UN agencies launched a database of laws that countries had implemented in response to the COVID-19 pandemic to help protect the health and well-being of individuals and communities
UN agencies launched a database of laws that countries had implemented in response to the COVID-19 pandemic to help protect the health and well-being of individuals and communities.
The COVID-19 Law Lab initiative gathers and shares legal documents from over 190 countries across the world to help them establish and implement strong legal frameworks to manage the pandemic, according to a statement issued by the World Health Organization (WHO) on Wednesday, Xinhua news agency reported.
The database includes state of emergency declarations, quarantine measures, disease surveillance, legal measures relating to mask-wearing, social distancing, and access to medication and vaccines. It will continue to grow as more countries and themes are added.
The WHO said the initiative will also feature research on different legal frameworks for COVID-19, with the focus on human rights impacts of public health laws, which will help countries identify best practices to guide their immediate responses to COVID-19 and socioeconomic recovery efforts.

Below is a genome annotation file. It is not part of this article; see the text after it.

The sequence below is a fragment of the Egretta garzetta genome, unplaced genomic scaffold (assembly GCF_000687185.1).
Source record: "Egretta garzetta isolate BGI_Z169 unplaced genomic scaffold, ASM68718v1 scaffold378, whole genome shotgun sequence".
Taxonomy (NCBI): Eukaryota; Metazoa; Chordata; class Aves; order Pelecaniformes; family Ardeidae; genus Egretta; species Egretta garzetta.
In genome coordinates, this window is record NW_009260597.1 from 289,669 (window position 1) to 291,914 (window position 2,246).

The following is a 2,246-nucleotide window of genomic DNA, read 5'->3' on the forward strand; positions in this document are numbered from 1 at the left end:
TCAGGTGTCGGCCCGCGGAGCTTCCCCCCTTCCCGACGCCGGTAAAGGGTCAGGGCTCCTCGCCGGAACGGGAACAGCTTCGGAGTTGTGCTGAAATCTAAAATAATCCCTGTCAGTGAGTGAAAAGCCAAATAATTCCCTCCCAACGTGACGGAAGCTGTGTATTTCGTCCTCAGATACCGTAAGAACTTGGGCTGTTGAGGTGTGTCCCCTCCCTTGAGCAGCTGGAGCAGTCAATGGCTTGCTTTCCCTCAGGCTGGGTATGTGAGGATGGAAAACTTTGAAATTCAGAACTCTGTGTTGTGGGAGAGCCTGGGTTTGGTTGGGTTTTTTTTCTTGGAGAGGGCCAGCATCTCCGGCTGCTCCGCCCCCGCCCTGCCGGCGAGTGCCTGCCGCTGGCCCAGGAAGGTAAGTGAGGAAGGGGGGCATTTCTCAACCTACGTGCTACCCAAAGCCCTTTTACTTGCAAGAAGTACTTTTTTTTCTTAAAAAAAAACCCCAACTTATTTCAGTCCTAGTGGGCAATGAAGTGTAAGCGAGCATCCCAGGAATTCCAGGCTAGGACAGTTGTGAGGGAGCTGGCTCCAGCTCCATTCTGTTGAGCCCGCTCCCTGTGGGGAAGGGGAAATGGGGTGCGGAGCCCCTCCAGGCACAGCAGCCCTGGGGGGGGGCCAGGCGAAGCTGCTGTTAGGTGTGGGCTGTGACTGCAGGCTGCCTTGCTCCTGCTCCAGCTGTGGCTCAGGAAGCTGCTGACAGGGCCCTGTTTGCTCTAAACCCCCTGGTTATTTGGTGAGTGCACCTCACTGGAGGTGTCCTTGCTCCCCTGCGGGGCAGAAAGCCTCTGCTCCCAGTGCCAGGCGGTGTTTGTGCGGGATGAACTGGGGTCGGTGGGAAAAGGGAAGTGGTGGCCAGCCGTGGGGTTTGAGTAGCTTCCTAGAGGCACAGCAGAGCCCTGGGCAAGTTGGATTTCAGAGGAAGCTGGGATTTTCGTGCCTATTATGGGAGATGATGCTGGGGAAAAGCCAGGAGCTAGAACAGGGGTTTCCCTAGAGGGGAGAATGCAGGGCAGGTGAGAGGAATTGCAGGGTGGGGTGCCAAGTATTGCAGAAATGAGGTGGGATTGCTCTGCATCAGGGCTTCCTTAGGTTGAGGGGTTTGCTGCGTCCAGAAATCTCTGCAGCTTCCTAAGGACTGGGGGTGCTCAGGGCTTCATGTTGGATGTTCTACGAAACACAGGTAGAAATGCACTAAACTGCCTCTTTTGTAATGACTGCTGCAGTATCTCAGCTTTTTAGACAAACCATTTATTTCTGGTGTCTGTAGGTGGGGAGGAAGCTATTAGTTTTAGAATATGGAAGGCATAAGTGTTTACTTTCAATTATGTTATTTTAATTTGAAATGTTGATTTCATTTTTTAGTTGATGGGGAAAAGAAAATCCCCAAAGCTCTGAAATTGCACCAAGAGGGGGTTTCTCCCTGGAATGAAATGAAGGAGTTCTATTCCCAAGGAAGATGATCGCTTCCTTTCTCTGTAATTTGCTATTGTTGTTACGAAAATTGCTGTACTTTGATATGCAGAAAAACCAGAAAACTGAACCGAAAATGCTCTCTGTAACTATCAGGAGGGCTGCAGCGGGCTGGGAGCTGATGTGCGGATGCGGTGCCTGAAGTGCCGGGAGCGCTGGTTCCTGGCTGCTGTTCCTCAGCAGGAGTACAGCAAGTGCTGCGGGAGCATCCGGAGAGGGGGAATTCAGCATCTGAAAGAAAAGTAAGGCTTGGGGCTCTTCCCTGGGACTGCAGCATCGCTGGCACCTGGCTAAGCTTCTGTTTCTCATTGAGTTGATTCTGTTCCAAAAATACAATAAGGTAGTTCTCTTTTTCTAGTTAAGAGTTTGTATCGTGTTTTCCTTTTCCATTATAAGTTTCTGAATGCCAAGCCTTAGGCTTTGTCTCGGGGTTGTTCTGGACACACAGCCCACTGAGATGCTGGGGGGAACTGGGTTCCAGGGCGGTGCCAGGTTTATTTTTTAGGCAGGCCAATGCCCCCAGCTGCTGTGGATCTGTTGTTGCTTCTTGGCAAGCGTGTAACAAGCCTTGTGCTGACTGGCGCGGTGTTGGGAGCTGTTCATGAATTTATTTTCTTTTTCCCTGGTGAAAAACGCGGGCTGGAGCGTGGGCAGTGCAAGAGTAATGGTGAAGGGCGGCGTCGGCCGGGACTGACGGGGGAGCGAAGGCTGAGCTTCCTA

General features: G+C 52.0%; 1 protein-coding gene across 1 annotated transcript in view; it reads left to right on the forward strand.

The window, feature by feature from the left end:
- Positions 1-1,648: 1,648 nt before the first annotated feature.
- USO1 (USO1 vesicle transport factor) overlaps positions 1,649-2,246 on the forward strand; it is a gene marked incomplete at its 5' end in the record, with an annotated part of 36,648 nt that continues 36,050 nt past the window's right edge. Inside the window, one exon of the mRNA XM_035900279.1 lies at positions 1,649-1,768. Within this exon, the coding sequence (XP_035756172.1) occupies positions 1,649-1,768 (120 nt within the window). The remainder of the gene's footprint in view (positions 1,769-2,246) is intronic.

The COVID-19 pandemic has seen a vast increase in urgent legislative action to control and reduce it. "Strong legal frameworks are critical for national COVID-19 responses," said WHO Director General Tedros Adhanom Ghebreyesus. "As health is global, legal frameworks should be aligned with international commitments to respond to current and emerging public health risks. A strong foundation of law for health is more important now than ever before."
"The COVID-19 Law Lab is an important tool for sharing good practices on laws and policies," said United Nations Development Programme (UNDP) Administrator Achim Steiner, as "laws and policies that are grounded in science, evidence and human rights can enable people to access health services, protect themselves from COVID-19 and live free from stigma, discrimination and violence."(IANS)